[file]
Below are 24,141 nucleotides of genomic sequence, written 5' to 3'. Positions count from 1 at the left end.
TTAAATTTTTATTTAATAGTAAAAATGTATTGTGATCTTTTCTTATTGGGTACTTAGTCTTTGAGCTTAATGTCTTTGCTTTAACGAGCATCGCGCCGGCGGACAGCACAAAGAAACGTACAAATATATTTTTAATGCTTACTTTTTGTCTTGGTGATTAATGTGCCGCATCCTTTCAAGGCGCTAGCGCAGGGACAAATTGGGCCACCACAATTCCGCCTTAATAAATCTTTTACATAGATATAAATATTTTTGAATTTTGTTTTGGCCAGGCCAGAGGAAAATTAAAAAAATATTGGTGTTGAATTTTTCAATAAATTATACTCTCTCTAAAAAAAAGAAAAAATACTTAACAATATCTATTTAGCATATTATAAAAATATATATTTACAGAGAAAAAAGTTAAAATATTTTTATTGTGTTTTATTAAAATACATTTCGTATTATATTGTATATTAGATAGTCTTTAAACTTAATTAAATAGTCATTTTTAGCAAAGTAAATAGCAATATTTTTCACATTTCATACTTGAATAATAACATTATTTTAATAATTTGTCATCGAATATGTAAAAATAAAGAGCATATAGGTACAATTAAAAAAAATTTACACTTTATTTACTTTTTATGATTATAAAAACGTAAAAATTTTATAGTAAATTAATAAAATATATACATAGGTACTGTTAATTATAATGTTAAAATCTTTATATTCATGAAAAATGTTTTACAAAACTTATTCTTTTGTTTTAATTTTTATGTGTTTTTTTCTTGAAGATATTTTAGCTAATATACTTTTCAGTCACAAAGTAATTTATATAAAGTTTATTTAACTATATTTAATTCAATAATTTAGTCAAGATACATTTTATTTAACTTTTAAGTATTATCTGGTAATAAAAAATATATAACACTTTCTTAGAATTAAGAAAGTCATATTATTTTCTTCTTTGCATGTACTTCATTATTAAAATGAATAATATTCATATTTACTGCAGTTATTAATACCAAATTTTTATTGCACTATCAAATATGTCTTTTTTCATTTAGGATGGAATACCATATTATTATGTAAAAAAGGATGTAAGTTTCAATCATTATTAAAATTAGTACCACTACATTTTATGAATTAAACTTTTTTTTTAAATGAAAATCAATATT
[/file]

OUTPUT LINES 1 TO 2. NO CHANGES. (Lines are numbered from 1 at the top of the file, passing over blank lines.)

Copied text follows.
Below are 24,141 nucleotides of genomic sequence, written 5' to 3'. Positions count from 1 at the left end.
TTAAATTTTTATTTAATAGTAAAAATGTATTGTGATCTTTTCTTATTGGGTACTTAGTCTTTGAGCTTAATGTCTTTGCTTTAACGAGCATCGCGCCGGCGGACAGCACAAAGAAACGTACAAATATATTTTTAATGCTTACTTTTTGTCTTGGTGATTAATGTGCCGCATCCTTTCAAGGCGCTAGCGCAGGGACAAATTGGGCCACCACAATTCCGCCTTAATAAATCTTTTACATAGATATAAATATTTTTGAATTTTGTTTTGGCCAGGCCAGAGGAAAATTAAAAAAATATTGGTGTTGAATTTTTCAATAAATTATACTCTCTCTAAAAAAAAGAAAAAATACTTAACAATATCTATTTAGCATATTATAAAAATATATATTTACAGAGAAAAAAGTTAAAATATTTTTATTGTGTTTTATTAAAATACATTTCGTATTATATTGTATATTAGATAGTCTTTAAACTTAATTAAATAGTCATTTTTAGCAAAGTAAATAGCAATATTTTTCACATTTCATACTTGAATAATAACATTATTTTAATAATTTGTCATCGAATATGTAAAAATAAAGAGCATATAGGTACAATTAAAAAAAATTTACACTTTATTTACTTTTTATGATTATAAAAACGTAAAAATTTTATAGTAAATTAATAAAATATATACATAGGTACTGTTAATTATAATGTTAAAATCTTTATATTCATGAAAAATGTTTTACAAAACTTATTCTTTTGTTTTAATTTTTATGTGTTTTTTTCTTGAAGATATTTTAGCTAATATACTTTTCAGTCACAAAGTAATTTATATAAAGTTTATTTAACTATATTTAATTCAATAATTTAGTCAAGATACATTTTATTTAACTTTTAAGTATTATCTGGTAATAAAAAATATATAACACTTTCTTAGAATTAAGAAAGTCATATTATTTTCTTCTTTGCATGTACTTCATTATTAAAATGAATAATATTCATATTTACTGCAGTTATTAATACCAAATTTTTATTGCACTATCAAATATGTCTTTTTTCATTTAGGATGGAATACCATATTATTATGTAAAAAAGGATGTAAGTTTCAATCATTATTAAAATTAGTACCACTACATTTTATGAATTAAACTTTTTTTTTAAATGAAAATCAATATT